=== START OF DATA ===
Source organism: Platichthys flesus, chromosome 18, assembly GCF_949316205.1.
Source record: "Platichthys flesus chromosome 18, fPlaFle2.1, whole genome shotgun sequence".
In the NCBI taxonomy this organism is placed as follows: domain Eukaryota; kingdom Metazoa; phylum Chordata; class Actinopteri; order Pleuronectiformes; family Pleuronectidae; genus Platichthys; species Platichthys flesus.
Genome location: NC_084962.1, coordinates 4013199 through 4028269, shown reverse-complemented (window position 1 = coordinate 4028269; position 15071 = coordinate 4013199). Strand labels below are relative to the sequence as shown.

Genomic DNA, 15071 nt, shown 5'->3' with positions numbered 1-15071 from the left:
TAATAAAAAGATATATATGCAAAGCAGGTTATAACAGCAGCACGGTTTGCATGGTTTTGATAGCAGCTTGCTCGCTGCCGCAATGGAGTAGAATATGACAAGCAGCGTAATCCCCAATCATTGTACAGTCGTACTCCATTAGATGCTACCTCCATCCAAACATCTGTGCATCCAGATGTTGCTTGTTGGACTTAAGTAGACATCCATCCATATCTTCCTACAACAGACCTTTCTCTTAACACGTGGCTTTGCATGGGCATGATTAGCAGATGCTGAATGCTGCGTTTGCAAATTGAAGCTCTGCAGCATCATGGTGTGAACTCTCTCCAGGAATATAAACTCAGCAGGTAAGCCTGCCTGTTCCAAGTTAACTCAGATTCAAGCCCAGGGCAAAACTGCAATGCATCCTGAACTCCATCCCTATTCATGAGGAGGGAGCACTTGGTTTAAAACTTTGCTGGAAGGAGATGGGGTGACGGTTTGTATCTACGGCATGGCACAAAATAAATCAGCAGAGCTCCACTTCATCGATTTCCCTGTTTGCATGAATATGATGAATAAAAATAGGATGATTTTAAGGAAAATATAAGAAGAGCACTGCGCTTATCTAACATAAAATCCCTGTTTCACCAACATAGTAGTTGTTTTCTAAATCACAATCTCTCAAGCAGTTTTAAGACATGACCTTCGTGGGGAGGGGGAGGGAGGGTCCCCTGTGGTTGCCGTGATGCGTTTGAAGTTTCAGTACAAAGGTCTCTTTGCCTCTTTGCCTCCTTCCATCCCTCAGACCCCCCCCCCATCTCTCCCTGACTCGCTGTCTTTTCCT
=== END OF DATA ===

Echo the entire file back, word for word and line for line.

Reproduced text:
Source organism: Platichthys flesus, chromosome 18, assembly GCF_949316205.1.
Source record: "Platichthys flesus chromosome 18, fPlaFle2.1, whole genome shotgun sequence".
In the NCBI taxonomy this organism is placed as follows: domain Eukaryota; kingdom Metazoa; phylum Chordata; class Actinopteri; order Pleuronectiformes; family Pleuronectidae; genus Platichthys; species Platichthys flesus.
Genome location: NC_084962.1, coordinates 4013199 through 4028269, shown reverse-complemented (window position 1 = coordinate 4028269; position 15071 = coordinate 4013199). Strand labels below are relative to the sequence as shown.

Genomic DNA, 15071 nt, shown 5'->3' with positions numbered 1-15071 from the left:
TAATAAAAAGATATATATGCAAAGCAGGTTATAACAGCAGCACGGTTTGCATGGTTTTGATAGCAGCTTGCTCGCTGCCGCAATGGAGTAGAATATGACAAGCAGCGTAATCCCCAATCATTGTACAGTCGTACTCCATTAGATGCTACCTCCATCCAAACATCTGTGCATCCAGATGTTGCTTGTTGGACTTAAGTAGACATCCATCCATATCTTCCTACAACAGACCTTTCTCTTAACACGTGGCTTTGCATGGGCATGATTAGCAGATGCTGAATGCTGCGTTTGCAAATTGAAGCTCTGCAGCATCATGGTGTGAACTCTCTCCAGGAATATAAACTCAGCAGGTAAGCCTGCCTGTTCCAAGTTAACTCAGATTCAAGCCCAGGGCAAAACTGCAATGCATCCTGAACTCCATCCCTATTCATGAGGAGGGAGCACTTGGTTTAAAACTTTGCTGGAAGGAGATGGGGTGACGGTTTGTATCTACGGCATGGCACAAAATAAATCAGCAGAGCTCCACTTCATCGATTTCCCTGTTTGCATGAATATGATGAATAAAAATAGGATGATTTTAAGGAAAATATAAGAAGAGCACTGCGCTTATCTAACATAAAATCCCTGTTTCACCAACATAGTAGTTGTTTTCTAAATCACAATCTCTCAAGCAGTTTTAAGACATGACCTTCGTGGGGAGGGGGAGGGAGGGTCCCCTGTGGTTGCCGTGATGCGTTTGAAGTTTCAGTACAAAGGTCTCTTTGCCTCTTTGCCTCCTTCCATCCCTCAGACCCCCCCCCCATCTCTCCCTGACTCGCTGTCTTTTCCT